Delivering Education Through Business and Technology

October 18, 2018

by Lini S. Kabada

For Norrizan Razali, GR’92, a modest upbring­ing in the Malaysian capital of Kuala Lumpur underscored the im­portance of education, especially English fluency, in opening doors to eco­nomic prosperity. Her path to leadership in business and technology at Microsoft and Apple began with curiosity about English language acquisition in her native city.

Norrizan Razali, GR’92

Razali had learned English at school in Kuala Lumpur and earned bachelor’s and master’s degrees in education in the United States. When she returned home in 1986, she became intrigued by pockets of the city where communities lacked English proficiency despite being surrounded by English speakers.

“That, to me, was an interesting paradox,” she says. Subsequently pursuing a Ph.D. at Penn GSE, Razali sought to understand “how a community picks up learning.” She took the opportunity to work across schools and disciplines at Penn, connecting with pioneering cultural anthropologist Ward Goodenough.

In her study of a poor urban community in Kuala Lumpur, Razali used a model developed by Goodenough, applying anthropologi­cal techniques to observe English language acquisition. “I became one of the first Ph.D. students to take that approach to language in Malaysia,” she says.

Razali’s research confirmed that English skills were frowned upon in these communities due to cultural factors. At the same time, she noticed that the children recited English lyrics to pop songs, though they didn’t know the meaning of the words. She rec­ommended capitalizing on this trend through a learning approach that used songs to teach English.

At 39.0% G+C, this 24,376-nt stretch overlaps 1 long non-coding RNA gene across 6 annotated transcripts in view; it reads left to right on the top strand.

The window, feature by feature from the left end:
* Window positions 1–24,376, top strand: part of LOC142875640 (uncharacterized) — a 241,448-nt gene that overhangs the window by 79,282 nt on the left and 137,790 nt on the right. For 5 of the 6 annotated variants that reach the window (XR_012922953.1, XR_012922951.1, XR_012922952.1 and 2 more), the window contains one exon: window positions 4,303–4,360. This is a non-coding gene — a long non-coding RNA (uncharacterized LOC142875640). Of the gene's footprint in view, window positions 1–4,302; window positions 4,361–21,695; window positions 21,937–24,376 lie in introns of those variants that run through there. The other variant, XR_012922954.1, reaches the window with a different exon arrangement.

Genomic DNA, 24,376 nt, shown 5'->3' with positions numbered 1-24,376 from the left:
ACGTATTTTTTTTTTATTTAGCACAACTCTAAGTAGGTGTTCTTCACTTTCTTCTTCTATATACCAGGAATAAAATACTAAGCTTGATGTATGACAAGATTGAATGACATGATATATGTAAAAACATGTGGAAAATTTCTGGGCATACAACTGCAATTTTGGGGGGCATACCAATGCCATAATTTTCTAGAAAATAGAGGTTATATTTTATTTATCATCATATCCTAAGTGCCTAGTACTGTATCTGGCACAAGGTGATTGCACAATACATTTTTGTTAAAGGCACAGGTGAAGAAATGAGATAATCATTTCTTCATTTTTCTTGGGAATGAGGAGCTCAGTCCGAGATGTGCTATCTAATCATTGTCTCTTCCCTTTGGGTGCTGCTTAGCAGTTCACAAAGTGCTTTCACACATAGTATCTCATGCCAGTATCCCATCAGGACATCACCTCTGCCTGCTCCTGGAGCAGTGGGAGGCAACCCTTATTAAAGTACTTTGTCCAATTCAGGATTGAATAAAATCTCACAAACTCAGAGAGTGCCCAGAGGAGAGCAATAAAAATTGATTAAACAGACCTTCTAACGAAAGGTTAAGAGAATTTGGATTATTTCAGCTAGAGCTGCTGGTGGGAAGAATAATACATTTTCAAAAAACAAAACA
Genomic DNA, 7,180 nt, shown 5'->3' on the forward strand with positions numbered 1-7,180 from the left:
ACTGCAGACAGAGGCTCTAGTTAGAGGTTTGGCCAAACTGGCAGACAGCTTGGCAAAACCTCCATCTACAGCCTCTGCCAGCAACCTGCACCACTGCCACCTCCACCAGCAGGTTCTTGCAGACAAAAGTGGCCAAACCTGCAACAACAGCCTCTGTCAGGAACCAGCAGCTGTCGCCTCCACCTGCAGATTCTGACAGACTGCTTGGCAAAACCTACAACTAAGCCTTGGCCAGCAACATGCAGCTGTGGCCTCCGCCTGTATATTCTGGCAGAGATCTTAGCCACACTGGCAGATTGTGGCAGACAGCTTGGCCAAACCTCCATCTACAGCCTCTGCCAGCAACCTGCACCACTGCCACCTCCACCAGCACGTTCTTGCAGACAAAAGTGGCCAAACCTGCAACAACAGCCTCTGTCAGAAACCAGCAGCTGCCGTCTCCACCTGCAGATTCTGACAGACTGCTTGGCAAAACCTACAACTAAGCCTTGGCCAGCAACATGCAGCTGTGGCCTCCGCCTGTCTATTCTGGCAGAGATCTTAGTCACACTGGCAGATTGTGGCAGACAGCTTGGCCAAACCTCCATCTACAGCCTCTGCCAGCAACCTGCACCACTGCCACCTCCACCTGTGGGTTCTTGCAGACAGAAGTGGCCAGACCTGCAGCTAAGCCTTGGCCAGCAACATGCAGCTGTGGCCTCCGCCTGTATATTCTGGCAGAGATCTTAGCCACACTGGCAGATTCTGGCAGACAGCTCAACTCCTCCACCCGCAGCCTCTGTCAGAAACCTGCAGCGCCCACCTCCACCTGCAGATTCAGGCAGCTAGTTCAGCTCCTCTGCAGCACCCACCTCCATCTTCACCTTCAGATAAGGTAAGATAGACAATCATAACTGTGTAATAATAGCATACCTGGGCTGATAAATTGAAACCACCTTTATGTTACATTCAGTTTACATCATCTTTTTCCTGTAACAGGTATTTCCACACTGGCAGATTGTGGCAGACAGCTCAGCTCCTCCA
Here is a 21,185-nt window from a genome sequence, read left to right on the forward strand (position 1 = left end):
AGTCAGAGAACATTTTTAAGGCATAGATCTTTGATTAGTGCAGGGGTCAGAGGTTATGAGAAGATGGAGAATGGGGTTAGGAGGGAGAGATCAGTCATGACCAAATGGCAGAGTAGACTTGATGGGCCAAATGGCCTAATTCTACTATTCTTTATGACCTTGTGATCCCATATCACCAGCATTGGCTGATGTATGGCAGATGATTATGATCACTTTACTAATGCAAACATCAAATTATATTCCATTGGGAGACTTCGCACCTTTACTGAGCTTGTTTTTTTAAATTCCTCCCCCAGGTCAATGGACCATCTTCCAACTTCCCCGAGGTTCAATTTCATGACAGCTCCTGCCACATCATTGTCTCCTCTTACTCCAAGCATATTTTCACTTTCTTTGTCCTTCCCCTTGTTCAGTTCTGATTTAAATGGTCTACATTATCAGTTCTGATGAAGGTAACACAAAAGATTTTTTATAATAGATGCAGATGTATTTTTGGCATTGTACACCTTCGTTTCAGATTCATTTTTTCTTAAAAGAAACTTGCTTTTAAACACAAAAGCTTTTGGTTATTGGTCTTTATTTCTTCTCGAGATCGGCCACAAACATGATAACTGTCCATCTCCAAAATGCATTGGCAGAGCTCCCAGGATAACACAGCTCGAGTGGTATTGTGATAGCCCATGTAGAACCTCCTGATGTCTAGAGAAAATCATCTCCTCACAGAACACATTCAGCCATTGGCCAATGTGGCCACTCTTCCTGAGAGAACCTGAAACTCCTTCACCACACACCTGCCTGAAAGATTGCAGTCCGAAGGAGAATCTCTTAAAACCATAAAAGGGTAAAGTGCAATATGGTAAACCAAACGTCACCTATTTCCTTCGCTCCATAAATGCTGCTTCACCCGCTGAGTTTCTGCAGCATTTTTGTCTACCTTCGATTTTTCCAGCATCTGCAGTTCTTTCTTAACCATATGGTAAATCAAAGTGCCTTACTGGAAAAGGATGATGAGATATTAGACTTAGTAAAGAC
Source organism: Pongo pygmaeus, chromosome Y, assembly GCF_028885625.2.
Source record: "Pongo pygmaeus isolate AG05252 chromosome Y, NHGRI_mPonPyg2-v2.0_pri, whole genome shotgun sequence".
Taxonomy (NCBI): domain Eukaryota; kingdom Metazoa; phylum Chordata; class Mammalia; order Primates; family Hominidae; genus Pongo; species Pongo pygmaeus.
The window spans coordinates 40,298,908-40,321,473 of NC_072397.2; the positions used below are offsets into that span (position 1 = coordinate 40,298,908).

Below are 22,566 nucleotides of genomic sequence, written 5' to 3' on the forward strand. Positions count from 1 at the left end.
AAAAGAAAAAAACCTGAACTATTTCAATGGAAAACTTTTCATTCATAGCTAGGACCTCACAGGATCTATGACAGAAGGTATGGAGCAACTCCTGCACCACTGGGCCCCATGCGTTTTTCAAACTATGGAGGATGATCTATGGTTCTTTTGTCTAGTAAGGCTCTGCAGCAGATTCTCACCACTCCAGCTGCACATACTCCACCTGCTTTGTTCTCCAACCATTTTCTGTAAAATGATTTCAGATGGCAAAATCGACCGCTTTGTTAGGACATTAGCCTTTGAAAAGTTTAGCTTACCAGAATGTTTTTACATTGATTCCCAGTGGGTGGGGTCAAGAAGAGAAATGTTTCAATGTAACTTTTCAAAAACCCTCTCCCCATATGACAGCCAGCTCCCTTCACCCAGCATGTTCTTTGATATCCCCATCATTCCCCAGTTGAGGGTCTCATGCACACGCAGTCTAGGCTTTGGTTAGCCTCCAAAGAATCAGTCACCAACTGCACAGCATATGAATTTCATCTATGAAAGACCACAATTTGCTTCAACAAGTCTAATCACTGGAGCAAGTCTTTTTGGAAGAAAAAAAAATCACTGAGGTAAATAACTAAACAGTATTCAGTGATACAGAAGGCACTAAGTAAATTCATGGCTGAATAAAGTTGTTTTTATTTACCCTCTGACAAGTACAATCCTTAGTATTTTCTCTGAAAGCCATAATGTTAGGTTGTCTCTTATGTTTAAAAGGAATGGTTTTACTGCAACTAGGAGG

That project sparked her career in delivering education to communities, often through the use of technology. Throughout, she says, her Penn GSE education has given her credibility. “I’m recognized as an educationist. Because of my Penn degree, I have a passport for that,” she says.

“It’s always about enabling people to deliver education better.”

As a senior analyst for the Institute of Strategic and International Studies in Malaysia, she worked on World Bank projects, including nationwide technical and vocational education in collaboration with the Ministry of Education. She later joined a government project that introduced technologically advanced “smart” schools through eighty-eight pilot schools. “You need to know how to engage teachers to use and optimize technology,” she says of such work.

Since 2013, Razali has focused on educational development through sales, first as education director for Microsoft Malaysia and most recently as business development manager for Apple Malaysia.

At Microsoft, she managed an educational sales team whose big­gest client was the Malaysian Ministry of Education. At Apple, she developed sales strategies to increase adoption of a one student-one device program in public school classrooms, providing guidance to school leaders and helping teachers integrate digital technology into their pedagogy.

Now embarking on a new chapter, she is planning her own business venture that will build upon her expertise in educational leadership and technology integration.

“It’s always about enabling people to deliver education better,” she says.

This article originally appeared in the Spring 2018 issue of The Penn GSE Magazine.